Several weeks after I had my mastectomy at Overlook Medical Center, I received a very real gift which took me by surprise. I was in the Cancer Center to meet with Kristen Scarlett, my oncology therapist, when Sarah Mandel asked me if I had received my “bling” during my hospital stay. No, I hadn’t, but it sounded interesting……
The three of us went into her office and she produced a collection of sterling silver cubic zirconium rings, earrings, necklaces and bracelets. I was happily told I could have my pick of an item. The three of us had fun rummaging through all of the possibilities – it was a real girls moment. I picked out a beautiful ring with a modern three “stone” design.
I learned that the “bling” came from the Operation Bling Foundation, which was founded by Chris Ferdinand of Ferdinand Jewelers in New Providence, NJ. Chris began the foundation with her husband, Bill, as the result of a visit they made to a friend who was in the hospital battling ovarian cancer. The friend, who was also a client, complained that she missed her “bling” while in the hospital. The next day Chris brought her friend a gift: a sterling silver cubic zirconium ring. Her friend was so touched, she cried. From that pure act of kindness came the inspiration for Operation Bling Foundation, whose mission is to “give sparkling jewels to cancer patients during their hospital stay, bringing them cheer and pleasure.”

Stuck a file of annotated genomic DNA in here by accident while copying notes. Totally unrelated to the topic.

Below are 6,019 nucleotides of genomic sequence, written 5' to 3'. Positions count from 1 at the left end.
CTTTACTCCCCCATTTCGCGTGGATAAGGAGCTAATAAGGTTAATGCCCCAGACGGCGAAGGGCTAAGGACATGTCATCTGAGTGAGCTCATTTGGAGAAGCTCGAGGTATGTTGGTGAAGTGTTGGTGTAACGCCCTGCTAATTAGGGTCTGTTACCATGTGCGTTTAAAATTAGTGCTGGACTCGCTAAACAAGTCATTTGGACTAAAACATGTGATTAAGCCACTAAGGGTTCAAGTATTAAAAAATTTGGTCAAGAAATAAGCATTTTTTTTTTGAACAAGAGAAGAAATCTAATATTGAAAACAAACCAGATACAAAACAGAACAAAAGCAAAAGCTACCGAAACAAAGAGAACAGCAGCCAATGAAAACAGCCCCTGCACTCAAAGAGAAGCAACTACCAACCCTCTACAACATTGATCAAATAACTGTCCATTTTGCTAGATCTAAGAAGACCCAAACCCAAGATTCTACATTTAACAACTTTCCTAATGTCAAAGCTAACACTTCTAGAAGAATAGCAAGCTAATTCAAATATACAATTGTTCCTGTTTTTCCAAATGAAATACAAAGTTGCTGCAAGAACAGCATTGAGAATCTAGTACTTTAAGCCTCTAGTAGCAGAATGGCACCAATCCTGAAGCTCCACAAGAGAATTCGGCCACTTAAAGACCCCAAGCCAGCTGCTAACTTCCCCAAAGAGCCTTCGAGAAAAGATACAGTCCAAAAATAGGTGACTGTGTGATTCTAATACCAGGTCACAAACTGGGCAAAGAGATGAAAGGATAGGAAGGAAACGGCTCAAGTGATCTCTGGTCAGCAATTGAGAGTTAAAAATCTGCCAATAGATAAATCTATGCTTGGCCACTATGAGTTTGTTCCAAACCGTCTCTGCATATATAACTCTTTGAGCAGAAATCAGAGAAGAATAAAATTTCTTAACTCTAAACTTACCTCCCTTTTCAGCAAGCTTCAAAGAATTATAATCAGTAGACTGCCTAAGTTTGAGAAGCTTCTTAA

I walked out of that hospital feeling so supported and blessed. Not because I was given a beautiful piece of jewelry, but because of all the emotional support I received from Kristen, Sarah and people I didn’t even know at Operation Bling. I looked down at that ring on my finger and I saw a perfect symbol of that support. The first stone symbolized my family, the second my friends, and the third, all the amazing people like Kristen, Sarah and Chris Ferdinand who came into my life solely due to my cancer experience.
I just picked that ring because it was pretty, but its true value as a symbol of the gifts I was receiving made itself clear soon after I put it on my hand. I had to admit that, right there beside all the losses, were some very real gifts just waiting to be recognized. I hope you had an experience like that. If so, let me know how the gift of emotional support helped you during your cancer experience.
Survival > Experience,
Image courtesy of Brian Fuller